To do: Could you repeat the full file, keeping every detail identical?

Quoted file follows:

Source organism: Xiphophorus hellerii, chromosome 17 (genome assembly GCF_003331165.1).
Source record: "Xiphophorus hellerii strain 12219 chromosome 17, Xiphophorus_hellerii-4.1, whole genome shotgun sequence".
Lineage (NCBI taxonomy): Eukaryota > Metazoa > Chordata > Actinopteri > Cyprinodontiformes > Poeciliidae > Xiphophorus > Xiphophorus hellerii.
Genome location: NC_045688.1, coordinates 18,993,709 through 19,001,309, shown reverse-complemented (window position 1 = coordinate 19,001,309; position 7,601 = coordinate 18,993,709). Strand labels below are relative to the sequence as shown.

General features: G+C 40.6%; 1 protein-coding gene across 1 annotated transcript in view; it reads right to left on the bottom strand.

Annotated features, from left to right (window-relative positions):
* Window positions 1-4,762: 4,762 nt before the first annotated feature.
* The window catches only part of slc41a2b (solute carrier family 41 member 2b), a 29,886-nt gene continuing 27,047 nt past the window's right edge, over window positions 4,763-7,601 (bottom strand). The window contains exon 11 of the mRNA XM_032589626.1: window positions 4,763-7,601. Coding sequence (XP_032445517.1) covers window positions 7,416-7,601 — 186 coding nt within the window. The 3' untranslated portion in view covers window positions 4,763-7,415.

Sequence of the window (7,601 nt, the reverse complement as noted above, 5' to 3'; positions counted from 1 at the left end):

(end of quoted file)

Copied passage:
Source organism: Xiphophorus hellerii, chromosome 17 (genome assembly GCF_003331165.1).
Source record: "Xiphophorus hellerii strain 12219 chromosome 17, Xiphophorus_hellerii-4.1, whole genome shotgun sequence".
Lineage (NCBI taxonomy): Eukaryota > Metazoa > Chordata > Actinopteri > Cyprinodontiformes > Poeciliidae > Xiphophorus > Xiphophorus hellerii.
Genome location: NC_045688.1, coordinates 18,993,709 through 19,001,309, shown reverse-complemented (window position 1 = coordinate 19,001,309; position 7,601 = coordinate 18,993,709). Strand labels below are relative to the sequence as shown.

General features: G+C 40.6%; 1 protein-coding gene across 1 annotated transcript in view; it reads right to left on the bottom strand.

Annotated features, from left to right (window-relative positions):
* Window positions 1-4,762: 4,762 nt before the first annotated feature.
* The window catches only part of slc41a2b (solute carrier family 41 member 2b), a 29,886-nt gene continuing 27,047 nt past the window's right edge, over window positions 4,763-7,601 (bottom strand). The window contains exon 11 of the mRNA XM_032589626.1: window positions 4,763-7,601. Coding sequence (XP_032445517.1) covers window positions 7,416-7,601 — 186 coding nt within the window. The 3' untranslated portion in view covers window positions 4,763-7,415.

Sequence of the window (7,601 nt, the reverse complement as noted above, 5' to 3'; positions counted from 1 at the left end):